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Sunday, September 24, 2023
Sept. 24, 2023

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Funding uncertain for Washington program to remove homeless camps by highways


As Washington’s homeless population grows and cities continue to clear encampments without enough available shelter beds, officials say more people have been moving onto state property where they have largely been able to stay undisturbed. Until now.

In 2022, the state began its Right of Way Safety Initiative, which closes encampments in areas around highways by providing shelter or housing to the estimated thousands of people living there. The Washington State Department of Transportation said people living near highways and onramps has resulted in accidents and deaths, though it hasn’t shown evidence of these incidents.

This is a shift by the state toward a more hands-on approach to homelessness response, which until this program, had mostly been left to cities and counties.

State officials say this initiative is different from other encampment removals around the state because they are providing people shelter and housing that matches people’s needs, thereby ending the cycle of displacement.

An estimated 160,000 people were experiencing homelessness statewide in January 2023, up from about 140,000 five years ago according to the state Department of Commerce.

Since the project began last summer, 688 people have been brought inside, with 91% of those people still there, according to the Department of Commerce.

Most of those people are staying in shelter capacity that was added by the initiative, which allocated about half of its $143 million in initial funding on new shelter beds.

While leaders of the initiative say this shelter expansion has been critical to successes so far, current budget proposals in the state Legislature are threatening to limit funding to purchase more shelter and housing through the initiative.

But the five counties involved have had varying levels of success at bringing people inside. Some have brought inside less than half of people staying in encampments — a result of political disagreements, initiative leaders said.

They say that shows funding for shelter and housing won’t get the job done alone. It will take buy-in as well.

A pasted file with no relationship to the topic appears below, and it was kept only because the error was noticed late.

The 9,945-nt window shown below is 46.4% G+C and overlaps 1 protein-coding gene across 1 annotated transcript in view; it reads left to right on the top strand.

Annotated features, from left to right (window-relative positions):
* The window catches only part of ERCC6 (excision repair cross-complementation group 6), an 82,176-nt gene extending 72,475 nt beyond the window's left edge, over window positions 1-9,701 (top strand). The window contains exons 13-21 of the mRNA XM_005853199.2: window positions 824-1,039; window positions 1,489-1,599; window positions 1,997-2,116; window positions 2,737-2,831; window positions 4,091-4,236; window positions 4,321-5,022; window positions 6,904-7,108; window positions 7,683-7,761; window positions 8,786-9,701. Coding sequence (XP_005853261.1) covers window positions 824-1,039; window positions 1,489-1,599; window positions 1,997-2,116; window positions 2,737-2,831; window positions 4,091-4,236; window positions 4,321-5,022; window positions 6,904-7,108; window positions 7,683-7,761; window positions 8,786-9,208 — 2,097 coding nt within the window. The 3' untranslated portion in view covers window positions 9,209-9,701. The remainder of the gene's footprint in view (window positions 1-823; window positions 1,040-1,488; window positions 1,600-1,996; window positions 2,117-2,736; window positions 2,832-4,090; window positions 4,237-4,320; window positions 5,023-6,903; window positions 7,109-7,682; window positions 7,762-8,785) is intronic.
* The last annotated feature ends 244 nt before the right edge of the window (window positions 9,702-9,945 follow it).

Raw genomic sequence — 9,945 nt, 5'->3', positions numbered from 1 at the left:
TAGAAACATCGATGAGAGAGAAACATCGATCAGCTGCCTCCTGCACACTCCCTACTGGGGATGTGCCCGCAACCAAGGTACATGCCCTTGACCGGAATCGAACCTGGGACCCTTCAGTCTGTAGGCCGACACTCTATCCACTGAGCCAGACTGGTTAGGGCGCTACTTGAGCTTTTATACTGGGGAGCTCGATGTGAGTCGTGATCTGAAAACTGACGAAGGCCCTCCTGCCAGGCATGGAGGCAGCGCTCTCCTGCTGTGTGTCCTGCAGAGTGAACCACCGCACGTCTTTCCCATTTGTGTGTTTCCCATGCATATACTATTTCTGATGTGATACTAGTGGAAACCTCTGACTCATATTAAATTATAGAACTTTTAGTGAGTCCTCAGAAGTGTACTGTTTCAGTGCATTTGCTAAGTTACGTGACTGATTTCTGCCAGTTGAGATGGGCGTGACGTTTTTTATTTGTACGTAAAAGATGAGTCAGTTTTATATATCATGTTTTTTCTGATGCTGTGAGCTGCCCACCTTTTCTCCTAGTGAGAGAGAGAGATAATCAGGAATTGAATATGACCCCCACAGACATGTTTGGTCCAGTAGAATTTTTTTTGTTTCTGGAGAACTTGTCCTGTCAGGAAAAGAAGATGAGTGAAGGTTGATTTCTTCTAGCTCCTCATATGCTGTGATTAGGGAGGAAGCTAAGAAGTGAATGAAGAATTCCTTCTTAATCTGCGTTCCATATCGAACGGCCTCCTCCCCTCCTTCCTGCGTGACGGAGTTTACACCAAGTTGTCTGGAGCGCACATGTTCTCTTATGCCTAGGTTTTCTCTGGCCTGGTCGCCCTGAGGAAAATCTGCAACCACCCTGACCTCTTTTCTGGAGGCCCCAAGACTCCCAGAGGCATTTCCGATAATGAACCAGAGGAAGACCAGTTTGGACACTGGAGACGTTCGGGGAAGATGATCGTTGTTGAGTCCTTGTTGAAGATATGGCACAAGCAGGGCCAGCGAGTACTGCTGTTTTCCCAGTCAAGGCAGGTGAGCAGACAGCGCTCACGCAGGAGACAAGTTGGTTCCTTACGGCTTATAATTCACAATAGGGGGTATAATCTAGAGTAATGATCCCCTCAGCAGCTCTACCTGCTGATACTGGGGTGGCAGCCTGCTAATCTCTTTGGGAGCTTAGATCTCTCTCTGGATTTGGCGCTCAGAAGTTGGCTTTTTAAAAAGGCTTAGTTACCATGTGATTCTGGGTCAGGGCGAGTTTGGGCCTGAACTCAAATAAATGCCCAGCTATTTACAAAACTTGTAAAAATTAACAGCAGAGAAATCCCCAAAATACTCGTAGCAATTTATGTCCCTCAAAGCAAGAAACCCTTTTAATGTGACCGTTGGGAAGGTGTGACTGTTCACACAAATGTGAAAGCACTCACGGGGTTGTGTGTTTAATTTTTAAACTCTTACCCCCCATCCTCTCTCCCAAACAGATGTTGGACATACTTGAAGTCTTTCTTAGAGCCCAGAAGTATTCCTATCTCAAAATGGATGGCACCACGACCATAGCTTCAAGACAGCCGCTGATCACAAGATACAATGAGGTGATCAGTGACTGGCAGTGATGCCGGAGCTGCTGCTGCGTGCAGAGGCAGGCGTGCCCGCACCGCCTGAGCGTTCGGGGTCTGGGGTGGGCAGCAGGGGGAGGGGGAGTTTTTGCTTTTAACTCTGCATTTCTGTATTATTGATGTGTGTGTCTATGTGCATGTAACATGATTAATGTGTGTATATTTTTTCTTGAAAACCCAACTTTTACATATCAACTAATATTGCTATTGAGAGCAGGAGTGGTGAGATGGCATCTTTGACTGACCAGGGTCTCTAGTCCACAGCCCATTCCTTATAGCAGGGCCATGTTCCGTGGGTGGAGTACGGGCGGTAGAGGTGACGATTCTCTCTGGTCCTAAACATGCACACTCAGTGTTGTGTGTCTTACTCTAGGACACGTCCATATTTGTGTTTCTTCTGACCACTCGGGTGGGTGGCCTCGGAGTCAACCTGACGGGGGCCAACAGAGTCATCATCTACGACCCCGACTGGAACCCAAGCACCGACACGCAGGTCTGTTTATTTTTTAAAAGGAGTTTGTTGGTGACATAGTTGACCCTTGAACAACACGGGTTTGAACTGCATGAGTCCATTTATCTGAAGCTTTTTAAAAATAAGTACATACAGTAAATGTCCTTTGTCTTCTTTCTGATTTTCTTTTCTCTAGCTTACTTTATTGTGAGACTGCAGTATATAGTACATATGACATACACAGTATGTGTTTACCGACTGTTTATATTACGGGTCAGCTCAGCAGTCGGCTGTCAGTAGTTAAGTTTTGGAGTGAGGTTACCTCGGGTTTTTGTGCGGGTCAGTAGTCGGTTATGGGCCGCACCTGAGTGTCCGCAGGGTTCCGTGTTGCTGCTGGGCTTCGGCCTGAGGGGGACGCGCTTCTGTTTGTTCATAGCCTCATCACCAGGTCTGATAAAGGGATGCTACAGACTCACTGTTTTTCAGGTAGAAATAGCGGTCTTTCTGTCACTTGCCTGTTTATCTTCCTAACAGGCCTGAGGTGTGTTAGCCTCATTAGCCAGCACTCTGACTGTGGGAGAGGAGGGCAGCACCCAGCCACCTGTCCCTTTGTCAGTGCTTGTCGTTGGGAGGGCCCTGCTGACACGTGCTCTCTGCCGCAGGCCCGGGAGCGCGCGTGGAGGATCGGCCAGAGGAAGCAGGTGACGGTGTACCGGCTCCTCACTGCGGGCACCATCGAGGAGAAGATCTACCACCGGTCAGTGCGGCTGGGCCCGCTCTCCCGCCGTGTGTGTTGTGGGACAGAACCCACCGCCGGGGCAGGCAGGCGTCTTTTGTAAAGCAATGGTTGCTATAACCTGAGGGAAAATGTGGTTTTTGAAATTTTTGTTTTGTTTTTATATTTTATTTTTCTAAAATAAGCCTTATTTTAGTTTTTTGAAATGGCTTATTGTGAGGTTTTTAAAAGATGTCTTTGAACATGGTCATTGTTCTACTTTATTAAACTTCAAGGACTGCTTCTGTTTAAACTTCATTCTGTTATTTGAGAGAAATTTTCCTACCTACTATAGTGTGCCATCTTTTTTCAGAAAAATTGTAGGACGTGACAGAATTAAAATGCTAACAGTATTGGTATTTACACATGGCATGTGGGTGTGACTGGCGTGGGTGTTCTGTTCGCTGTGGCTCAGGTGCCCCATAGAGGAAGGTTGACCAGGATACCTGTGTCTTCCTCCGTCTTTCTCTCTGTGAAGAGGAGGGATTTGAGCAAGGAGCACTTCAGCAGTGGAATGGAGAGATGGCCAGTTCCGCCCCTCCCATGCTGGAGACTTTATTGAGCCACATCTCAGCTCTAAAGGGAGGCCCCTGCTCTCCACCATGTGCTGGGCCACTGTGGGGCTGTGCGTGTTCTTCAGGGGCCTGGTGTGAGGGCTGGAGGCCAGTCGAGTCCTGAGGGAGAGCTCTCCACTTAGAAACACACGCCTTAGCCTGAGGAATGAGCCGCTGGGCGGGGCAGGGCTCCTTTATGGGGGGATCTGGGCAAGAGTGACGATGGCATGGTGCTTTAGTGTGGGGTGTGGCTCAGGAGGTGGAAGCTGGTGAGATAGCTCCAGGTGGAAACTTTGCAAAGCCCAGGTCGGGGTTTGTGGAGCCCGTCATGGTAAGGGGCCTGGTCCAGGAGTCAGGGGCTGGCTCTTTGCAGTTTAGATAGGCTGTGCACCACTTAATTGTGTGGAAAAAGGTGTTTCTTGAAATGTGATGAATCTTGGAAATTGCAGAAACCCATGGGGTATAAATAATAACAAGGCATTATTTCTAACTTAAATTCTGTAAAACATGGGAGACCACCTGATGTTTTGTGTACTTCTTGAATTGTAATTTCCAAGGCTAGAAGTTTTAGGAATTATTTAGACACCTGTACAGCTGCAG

“What we know works”

When staff from the Right of Way Safety Initiative first started visiting The Jungle in summer 2022, Phuong Duong and Marie Dawson initially ignored them.

In their six years at The Jungle, an infamous Seattle homeless encampment located under the I-5 bridge near Dearborn Street, outreach workers had come and put them on waitlists for shelter beds that never materialized. In the meantime, countless fires and gunshots erupted around them, they said, and 10 of their friends died of overdose.

“But they kept coming and they kept coming and they kept coming,” Dawson said. After months of initiative outreach workers visiting the encampment every day, offering a hotel room instead of a bed in a large, crowded shelter which had been offered in the past, Dawson said, “I was like ‘OK, well come get me.’”

In August, Duong and Dawson moved into hotel rooms through the state’s initiative. At the end of March, they moved into their own apartment.

“We’re coming back to normal life again,” Dawson said.

The initiative does “what we know works,” said Marc Dones, CEO of the King County Regional Homelessness Authority, which is working with the state on the project.

Dones said the keys have been extended outreach to build trusting relationships and funding to add more high-quality, noncongregate shelter options to offer people.

King County has closed eight right of way encampments, bringing inside 89% of the people living there — 292 people total. The majority of them have gone into hotel-based shelters paid for by the initiative.

The other four counties involved in the initiative — Pierce, Snohomish, Thurston and Spokane — have combined to close six encampments and bring inside 396 people. Some encampments, which staff started working on last year, are still open.

The main reason King County leads in the initiative is that it was able to open up new shelter options earlier, creating the capacity to bring people inside.

Just as the Right of Way Safety Initiative was starting last summer, hotels that had been used for JustCARE, a project to bring people inside from the large encampments that had sprung up in downtown Seattle and nearby neighborhoods during the pandemic, were opening up. The state’s initiative quickly stepped in to pay for the leases that were about to expire.

Not so fast